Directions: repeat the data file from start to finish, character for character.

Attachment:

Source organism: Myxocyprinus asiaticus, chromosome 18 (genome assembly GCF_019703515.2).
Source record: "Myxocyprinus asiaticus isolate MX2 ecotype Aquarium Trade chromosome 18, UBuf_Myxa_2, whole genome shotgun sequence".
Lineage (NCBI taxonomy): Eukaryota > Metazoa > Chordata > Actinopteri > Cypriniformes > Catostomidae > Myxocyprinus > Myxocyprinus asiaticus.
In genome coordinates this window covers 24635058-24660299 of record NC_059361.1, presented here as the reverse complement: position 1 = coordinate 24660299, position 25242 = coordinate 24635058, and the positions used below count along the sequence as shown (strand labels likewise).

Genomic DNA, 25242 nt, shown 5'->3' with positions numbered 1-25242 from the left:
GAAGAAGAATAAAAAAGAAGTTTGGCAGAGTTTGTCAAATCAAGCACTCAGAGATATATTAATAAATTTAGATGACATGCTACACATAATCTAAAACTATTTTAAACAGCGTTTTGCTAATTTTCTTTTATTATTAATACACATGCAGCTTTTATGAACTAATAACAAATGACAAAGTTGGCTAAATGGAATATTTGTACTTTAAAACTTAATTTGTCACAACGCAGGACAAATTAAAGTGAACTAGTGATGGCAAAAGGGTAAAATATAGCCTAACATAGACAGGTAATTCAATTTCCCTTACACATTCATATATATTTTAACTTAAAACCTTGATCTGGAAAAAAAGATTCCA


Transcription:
Source organism: Myxocyprinus asiaticus, chromosome 18 (genome assembly GCF_019703515.2).
Source record: "Myxocyprinus asiaticus isolate MX2 ecotype Aquarium Trade chromosome 18, UBuf_Myxa_2, whole genome shotgun sequence".
Lineage (NCBI taxonomy): Eukaryota > Metazoa > Chordata > Actinopteri > Cypriniformes > Catostomidae > Myxocyprinus > Myxocyprinus asiaticus.
In genome coordinates this window covers 24635058-24660299 of record NC_059361.1, presented here as the reverse complement: position 1 = coordinate 24660299, position 25242 = coordinate 24635058, and the positions used below count along the sequence as shown (strand labels likewise).

Genomic DNA, 25242 nt, shown 5'->3' with positions numbered 1-25242 from the left:
GAAGAAGAATAAAAAAGAAGTTTGGCAGAGTTTGTCAAATCAAGCACTCAGAGATATATTAATAAATTTAGATGACATGCTACACATAATCTAAAACTATTTTAAACAGCGTTTTGCTAATTTTCTTTTATTATTAATACACATGCAGCTTTTATGAACTAATAACAAATGACAAAGTTGGCTAAATGGAATATTTGTACTTTAAAACTTAATTTGTCACAACGCAGGACAAATTAAAGTGAACTAGTGATGGCAAAAGGGTAAAATATAGCCTAACATAGACAGGTAATTCAATTTCCCTTACACATTCATATATATTTTAACTTAAAACCTTGATCTGGAAAAAAAGATTCCA